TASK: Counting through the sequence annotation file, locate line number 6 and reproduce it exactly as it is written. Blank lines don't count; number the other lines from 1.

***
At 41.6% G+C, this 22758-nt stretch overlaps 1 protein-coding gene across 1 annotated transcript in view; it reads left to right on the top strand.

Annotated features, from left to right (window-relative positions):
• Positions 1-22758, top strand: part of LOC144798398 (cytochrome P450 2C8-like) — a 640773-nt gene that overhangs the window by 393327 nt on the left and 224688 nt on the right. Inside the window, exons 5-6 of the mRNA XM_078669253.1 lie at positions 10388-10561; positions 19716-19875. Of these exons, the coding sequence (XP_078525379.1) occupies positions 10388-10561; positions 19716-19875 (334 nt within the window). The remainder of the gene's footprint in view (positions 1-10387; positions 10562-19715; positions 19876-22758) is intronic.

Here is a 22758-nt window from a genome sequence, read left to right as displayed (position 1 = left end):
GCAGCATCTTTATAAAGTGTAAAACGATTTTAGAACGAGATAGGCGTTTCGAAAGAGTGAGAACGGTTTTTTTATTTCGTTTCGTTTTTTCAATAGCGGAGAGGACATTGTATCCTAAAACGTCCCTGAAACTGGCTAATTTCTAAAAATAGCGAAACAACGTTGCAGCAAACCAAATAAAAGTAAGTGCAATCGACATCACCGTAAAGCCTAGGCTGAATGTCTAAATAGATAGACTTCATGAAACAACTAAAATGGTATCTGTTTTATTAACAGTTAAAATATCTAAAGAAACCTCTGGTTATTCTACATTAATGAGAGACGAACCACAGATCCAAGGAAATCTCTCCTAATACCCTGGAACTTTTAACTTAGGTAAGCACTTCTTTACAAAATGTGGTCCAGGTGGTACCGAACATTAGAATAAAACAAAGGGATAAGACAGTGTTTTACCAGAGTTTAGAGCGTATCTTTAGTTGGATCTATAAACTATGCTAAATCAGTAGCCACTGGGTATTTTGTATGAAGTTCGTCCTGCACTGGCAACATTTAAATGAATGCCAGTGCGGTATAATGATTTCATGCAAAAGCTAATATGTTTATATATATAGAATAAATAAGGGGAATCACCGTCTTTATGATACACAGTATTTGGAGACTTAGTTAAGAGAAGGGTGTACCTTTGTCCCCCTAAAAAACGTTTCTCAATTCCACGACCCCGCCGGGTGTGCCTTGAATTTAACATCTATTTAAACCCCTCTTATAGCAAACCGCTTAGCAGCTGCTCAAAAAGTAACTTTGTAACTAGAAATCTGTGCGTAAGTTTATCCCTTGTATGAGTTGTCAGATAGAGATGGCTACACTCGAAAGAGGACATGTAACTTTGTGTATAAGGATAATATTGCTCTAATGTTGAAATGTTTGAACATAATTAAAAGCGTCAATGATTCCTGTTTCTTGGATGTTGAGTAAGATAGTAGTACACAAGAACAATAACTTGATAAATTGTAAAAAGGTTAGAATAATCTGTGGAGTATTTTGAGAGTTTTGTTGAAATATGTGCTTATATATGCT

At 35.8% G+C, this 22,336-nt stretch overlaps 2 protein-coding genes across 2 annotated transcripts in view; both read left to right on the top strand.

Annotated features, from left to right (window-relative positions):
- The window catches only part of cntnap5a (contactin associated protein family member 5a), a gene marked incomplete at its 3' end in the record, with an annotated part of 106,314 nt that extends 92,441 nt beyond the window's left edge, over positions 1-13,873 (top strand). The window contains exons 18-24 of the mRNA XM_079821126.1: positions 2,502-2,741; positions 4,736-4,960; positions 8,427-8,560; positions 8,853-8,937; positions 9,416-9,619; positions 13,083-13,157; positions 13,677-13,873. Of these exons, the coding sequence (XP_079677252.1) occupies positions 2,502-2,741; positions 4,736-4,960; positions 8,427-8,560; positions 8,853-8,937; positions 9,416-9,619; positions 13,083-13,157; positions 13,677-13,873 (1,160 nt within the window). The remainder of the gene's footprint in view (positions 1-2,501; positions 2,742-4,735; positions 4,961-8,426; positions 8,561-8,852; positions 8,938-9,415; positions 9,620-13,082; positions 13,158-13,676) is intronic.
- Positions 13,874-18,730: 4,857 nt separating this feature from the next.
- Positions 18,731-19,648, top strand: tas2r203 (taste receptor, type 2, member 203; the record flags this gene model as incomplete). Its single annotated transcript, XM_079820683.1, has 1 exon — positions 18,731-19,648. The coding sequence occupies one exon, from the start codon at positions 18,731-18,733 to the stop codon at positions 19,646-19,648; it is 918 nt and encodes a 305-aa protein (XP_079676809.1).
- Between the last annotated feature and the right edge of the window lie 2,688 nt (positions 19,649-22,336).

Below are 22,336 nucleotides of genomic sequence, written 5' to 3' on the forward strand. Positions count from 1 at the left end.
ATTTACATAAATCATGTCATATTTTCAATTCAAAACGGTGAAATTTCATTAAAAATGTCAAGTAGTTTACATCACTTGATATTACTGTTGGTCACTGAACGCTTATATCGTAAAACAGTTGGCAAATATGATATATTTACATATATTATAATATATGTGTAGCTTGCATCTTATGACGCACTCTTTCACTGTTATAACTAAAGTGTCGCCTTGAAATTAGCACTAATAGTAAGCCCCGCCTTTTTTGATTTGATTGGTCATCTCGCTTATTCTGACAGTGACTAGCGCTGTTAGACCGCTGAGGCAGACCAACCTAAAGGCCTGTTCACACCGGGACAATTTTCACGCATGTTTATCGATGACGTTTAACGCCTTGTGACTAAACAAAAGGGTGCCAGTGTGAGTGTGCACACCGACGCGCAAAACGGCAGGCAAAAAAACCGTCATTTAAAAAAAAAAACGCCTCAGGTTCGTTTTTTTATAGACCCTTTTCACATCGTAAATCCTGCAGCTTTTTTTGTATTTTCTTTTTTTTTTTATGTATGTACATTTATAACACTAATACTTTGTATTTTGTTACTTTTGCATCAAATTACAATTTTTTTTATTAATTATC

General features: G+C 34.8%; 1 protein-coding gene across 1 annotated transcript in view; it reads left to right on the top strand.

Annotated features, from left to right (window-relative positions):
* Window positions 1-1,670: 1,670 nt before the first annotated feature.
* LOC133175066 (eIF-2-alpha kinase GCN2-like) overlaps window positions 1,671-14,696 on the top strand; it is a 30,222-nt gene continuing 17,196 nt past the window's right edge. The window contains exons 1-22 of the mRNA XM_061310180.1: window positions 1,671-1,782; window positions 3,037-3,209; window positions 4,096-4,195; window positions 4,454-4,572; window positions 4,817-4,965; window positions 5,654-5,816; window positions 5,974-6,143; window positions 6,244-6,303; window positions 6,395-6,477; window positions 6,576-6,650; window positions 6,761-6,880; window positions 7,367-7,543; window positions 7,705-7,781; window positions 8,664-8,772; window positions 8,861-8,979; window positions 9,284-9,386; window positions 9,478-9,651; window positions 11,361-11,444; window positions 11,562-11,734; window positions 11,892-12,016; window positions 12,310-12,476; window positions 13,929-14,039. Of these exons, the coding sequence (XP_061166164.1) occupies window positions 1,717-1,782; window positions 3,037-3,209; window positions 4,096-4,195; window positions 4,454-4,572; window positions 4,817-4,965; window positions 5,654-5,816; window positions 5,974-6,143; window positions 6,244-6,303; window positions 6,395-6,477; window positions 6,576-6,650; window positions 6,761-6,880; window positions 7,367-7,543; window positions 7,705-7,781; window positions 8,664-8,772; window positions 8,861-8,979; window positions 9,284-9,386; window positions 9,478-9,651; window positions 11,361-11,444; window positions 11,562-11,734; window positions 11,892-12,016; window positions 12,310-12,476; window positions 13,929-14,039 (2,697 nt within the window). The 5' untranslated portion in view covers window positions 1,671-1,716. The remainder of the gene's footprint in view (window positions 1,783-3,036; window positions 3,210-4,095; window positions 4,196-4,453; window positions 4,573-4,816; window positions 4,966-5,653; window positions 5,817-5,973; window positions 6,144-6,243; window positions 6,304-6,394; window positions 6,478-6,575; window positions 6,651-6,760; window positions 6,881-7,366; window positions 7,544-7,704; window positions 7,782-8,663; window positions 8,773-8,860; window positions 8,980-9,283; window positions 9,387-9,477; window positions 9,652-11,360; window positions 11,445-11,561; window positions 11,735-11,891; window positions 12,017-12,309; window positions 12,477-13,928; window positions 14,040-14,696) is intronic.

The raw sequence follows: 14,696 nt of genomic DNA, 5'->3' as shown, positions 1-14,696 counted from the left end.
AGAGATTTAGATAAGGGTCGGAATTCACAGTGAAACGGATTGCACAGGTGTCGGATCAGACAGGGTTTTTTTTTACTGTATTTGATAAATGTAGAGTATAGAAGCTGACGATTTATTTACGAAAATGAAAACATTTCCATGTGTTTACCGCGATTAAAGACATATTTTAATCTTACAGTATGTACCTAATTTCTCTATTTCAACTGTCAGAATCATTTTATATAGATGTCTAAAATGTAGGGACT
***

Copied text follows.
At 35.8% G+C, this 22,336-nt stretch overlaps 2 protein-coding genes across 2 annotated transcripts in view; both read left to right on the top strand.